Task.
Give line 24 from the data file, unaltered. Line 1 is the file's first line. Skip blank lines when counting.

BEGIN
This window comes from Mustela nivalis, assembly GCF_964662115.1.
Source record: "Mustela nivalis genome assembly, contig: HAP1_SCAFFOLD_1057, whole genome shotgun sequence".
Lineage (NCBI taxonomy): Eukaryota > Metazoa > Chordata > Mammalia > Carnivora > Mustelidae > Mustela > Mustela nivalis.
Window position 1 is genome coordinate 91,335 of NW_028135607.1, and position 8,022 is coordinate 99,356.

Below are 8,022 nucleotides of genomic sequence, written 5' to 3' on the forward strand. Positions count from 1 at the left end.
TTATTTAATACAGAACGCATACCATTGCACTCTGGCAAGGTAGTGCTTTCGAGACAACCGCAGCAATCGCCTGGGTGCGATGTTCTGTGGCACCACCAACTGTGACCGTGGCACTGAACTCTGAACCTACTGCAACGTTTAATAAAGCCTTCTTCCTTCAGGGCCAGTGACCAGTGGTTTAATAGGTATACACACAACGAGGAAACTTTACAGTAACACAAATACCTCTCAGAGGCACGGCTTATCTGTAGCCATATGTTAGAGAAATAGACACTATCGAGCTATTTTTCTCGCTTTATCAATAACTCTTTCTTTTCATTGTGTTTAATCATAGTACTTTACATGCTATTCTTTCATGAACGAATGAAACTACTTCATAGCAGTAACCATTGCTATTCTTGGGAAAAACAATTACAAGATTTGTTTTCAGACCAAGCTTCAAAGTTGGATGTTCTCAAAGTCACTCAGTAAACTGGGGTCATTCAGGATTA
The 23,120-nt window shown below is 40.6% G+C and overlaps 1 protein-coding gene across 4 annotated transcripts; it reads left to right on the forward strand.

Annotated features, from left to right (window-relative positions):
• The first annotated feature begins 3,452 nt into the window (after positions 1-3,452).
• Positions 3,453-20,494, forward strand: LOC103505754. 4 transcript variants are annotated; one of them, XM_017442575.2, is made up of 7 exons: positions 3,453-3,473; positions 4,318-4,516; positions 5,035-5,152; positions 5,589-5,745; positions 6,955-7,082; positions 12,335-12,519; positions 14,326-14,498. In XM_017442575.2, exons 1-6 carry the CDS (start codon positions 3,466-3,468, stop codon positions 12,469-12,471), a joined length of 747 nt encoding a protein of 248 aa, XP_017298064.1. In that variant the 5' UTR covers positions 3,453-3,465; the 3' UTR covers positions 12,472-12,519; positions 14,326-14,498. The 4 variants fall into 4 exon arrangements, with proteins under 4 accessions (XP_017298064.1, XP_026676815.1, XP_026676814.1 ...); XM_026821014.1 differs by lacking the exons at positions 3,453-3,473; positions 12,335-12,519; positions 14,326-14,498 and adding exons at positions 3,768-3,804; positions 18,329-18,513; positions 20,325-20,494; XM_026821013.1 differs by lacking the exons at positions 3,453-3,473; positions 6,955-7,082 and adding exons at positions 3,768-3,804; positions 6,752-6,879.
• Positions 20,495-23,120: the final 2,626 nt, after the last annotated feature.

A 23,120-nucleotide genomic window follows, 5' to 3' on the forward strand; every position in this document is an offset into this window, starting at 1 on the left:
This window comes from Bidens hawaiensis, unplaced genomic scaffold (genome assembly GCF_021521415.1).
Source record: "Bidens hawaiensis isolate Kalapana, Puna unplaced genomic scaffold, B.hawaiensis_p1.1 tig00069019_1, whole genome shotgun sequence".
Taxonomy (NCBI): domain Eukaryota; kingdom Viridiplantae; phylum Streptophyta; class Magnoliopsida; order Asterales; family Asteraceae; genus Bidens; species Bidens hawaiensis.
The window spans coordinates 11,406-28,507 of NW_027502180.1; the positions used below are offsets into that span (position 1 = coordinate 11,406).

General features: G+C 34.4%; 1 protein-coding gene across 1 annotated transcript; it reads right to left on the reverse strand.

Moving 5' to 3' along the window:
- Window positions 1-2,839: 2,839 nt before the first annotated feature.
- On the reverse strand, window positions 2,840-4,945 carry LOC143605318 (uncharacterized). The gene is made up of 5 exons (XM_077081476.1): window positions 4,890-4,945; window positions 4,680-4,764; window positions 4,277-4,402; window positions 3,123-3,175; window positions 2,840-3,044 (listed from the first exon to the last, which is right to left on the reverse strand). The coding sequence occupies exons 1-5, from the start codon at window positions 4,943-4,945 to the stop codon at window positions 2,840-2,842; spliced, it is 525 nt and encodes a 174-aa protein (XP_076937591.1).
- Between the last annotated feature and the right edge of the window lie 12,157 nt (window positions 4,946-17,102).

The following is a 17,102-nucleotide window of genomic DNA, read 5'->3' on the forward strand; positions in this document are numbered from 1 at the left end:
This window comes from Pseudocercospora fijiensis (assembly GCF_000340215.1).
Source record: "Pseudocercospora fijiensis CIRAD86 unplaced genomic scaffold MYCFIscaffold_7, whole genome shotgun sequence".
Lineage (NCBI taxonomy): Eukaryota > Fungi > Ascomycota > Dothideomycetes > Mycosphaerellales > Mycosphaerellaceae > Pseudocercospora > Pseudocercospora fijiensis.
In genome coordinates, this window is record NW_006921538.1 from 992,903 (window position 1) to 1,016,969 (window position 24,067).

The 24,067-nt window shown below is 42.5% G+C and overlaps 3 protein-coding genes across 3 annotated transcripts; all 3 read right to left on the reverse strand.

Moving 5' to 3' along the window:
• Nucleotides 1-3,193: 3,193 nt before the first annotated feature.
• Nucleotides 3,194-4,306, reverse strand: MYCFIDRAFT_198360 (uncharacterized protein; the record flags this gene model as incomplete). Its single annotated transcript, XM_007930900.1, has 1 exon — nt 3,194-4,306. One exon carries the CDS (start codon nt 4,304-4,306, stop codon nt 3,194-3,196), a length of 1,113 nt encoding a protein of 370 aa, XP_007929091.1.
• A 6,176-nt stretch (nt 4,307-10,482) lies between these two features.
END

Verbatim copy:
Source record: "Pseudocercospora fijiensis CIRAD86 unplaced genomic scaffold MYCFIscaffold_7, whole genome shotgun sequence".